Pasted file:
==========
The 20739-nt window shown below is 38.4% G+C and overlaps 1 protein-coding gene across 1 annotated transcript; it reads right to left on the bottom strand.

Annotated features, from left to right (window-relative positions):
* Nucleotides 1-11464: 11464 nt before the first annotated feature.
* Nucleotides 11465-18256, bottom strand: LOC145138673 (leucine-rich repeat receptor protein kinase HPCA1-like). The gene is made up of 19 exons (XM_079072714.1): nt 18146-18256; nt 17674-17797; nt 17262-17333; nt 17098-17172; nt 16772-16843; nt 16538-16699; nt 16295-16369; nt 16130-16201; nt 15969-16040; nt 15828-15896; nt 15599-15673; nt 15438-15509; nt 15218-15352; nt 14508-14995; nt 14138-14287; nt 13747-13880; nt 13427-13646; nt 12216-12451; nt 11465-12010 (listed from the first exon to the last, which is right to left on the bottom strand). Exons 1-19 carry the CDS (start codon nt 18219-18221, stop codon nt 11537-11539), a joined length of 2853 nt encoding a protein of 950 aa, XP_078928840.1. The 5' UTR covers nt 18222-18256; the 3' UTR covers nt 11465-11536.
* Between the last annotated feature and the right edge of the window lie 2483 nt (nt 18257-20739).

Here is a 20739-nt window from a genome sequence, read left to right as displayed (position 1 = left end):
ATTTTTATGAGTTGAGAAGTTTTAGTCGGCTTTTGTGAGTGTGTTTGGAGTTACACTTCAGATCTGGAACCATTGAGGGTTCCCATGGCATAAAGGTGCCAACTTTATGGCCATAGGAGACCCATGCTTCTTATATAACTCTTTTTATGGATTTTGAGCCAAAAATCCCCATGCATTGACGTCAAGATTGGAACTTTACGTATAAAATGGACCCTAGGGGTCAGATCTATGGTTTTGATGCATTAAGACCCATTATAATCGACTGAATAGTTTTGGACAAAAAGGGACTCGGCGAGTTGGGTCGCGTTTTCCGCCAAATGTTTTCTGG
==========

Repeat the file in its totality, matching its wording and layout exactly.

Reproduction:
The 20739-nt window shown below is 38.4% G+C and overlaps 1 protein-coding gene across 1 annotated transcript; it reads right to left on the bottom strand.

Annotated features, from left to right (window-relative positions):
* Nucleotides 1-11464: 11464 nt before the first annotated feature.
* Nucleotides 11465-18256, bottom strand: LOC145138673 (leucine-rich repeat receptor protein kinase HPCA1-like). The gene is made up of 19 exons (XM_079072714.1): nt 18146-18256; nt 17674-17797; nt 17262-17333; nt 17098-17172; nt 16772-16843; nt 16538-16699; nt 16295-16369; nt 16130-16201; nt 15969-16040; nt 15828-15896; nt 15599-15673; nt 15438-15509; nt 15218-15352; nt 14508-14995; nt 14138-14287; nt 13747-13880; nt 13427-13646; nt 12216-12451; nt 11465-12010 (listed from the first exon to the last, which is right to left on the bottom strand). Exons 1-19 carry the CDS (start codon nt 18219-18221, stop codon nt 11537-11539), a joined length of 2853 nt encoding a protein of 950 aa, XP_078928840.1. The 5' UTR covers nt 18222-18256; the 3' UTR covers nt 11465-11536.
* Between the last annotated feature and the right edge of the window lie 2483 nt (nt 18257-20739).

Here is a 20739-nt window from a genome sequence, read left to right as displayed (position 1 = left end):
ATTTTTATGAGTTGAGAAGTTTTAGTCGGCTTTTGTGAGTGTGTTTGGAGTTACACTTCAGATCTGGAACCATTGAGGGTTCCCATGGCATAAAGGTGCCAACTTTATGGCCATAGGAGACCCATGCTTCTTATATAACTCTTTTTATGGATTTTGAGCCAAAAATCCCCATGCATTGACGTCAAGATTGGAACTTTACGTATAAAATGGACCCTAGGGGTCAGATCTATGGTTTTGATGCATTAAGACCCATTATAATCGACTGAATAGTTTTGGACAAAAAGGGACTCGGCGAGTTGGGTCGCGTTTTCCGCCAAATGTTTTCTGG